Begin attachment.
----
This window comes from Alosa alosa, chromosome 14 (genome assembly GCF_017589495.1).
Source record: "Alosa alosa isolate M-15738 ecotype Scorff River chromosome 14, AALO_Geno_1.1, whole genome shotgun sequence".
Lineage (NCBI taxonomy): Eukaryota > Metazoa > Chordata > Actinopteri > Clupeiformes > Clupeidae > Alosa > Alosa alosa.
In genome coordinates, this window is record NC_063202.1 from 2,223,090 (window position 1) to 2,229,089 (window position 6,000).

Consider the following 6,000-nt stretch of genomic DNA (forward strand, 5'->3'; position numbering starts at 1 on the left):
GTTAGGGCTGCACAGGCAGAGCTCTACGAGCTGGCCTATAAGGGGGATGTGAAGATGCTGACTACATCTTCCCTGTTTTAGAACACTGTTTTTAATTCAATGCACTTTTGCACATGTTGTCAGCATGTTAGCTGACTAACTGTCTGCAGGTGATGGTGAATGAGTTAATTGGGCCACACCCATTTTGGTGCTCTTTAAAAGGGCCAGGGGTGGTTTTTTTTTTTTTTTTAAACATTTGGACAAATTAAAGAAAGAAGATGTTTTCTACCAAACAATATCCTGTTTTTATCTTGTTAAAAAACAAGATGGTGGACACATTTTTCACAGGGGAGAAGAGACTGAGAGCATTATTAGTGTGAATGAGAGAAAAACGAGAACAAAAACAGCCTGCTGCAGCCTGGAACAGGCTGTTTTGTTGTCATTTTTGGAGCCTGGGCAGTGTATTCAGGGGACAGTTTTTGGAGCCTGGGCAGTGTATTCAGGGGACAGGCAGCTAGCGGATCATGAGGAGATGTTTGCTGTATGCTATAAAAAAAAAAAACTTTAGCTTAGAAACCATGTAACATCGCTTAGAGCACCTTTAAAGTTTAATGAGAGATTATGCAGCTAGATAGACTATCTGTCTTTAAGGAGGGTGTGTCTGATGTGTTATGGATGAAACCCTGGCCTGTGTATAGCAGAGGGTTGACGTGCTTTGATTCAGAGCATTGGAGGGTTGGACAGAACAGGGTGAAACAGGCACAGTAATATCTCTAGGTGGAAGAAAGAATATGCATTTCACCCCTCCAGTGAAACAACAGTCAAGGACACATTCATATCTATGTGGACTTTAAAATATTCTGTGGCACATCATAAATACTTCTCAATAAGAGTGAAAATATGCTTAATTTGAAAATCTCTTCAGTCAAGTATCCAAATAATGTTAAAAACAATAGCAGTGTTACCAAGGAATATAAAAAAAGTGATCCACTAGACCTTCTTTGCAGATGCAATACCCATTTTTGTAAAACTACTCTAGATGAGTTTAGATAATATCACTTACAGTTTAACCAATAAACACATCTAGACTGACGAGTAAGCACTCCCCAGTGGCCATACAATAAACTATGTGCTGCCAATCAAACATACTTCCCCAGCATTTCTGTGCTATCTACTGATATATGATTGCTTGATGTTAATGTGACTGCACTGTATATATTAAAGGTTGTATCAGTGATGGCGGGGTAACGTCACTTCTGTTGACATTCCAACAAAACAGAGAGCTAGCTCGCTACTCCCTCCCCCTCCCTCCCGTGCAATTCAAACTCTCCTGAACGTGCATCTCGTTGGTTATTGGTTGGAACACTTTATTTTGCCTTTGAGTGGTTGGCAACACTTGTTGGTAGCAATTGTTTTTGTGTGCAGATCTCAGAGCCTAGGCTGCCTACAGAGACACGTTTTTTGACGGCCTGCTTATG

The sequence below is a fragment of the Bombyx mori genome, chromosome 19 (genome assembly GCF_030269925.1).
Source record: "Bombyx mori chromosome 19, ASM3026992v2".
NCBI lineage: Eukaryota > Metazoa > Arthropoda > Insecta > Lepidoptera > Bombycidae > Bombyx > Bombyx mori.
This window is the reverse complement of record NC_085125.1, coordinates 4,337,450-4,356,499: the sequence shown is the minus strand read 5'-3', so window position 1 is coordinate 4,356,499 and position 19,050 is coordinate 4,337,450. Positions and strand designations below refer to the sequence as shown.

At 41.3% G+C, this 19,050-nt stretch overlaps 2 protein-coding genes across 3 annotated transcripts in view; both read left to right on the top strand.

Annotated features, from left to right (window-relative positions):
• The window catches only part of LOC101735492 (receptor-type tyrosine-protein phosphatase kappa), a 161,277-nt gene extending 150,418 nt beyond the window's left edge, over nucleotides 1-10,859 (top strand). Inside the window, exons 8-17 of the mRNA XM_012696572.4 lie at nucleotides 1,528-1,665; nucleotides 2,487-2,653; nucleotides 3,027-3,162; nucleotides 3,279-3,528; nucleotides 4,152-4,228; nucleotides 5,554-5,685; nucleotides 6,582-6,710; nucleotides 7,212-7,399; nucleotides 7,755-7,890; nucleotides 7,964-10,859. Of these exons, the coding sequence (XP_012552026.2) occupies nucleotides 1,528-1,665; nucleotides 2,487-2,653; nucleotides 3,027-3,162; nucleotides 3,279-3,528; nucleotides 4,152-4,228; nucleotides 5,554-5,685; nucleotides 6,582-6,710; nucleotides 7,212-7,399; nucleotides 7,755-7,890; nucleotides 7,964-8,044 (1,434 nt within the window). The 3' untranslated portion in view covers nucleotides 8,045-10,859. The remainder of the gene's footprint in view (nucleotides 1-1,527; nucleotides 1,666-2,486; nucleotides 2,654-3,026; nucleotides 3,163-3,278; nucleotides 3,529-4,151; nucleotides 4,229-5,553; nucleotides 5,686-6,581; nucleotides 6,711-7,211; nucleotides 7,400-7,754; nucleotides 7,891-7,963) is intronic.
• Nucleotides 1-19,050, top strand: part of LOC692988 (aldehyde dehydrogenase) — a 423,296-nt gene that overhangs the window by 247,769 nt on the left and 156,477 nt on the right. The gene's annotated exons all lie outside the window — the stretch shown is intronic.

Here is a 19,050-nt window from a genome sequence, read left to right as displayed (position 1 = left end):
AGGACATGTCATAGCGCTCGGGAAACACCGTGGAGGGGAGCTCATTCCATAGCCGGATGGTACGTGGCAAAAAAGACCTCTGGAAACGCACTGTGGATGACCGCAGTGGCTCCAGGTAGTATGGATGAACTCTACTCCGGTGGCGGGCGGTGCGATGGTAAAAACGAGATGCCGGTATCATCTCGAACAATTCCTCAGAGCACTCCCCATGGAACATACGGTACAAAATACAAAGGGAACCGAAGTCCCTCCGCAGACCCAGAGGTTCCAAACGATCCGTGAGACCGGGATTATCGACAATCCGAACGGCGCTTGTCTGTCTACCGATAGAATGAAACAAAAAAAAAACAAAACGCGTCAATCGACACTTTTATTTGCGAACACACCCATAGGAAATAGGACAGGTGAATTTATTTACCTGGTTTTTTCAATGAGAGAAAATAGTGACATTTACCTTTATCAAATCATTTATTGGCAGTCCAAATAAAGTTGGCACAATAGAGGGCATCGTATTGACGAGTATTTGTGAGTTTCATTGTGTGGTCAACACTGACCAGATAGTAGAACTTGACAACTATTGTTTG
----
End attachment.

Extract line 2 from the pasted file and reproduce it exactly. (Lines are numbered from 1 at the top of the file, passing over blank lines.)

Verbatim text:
Source record: "Alosa alosa isolate M-15738 ecotype Scorff River chromosome 14, AALO_Geno_1.1, whole genome shotgun sequence".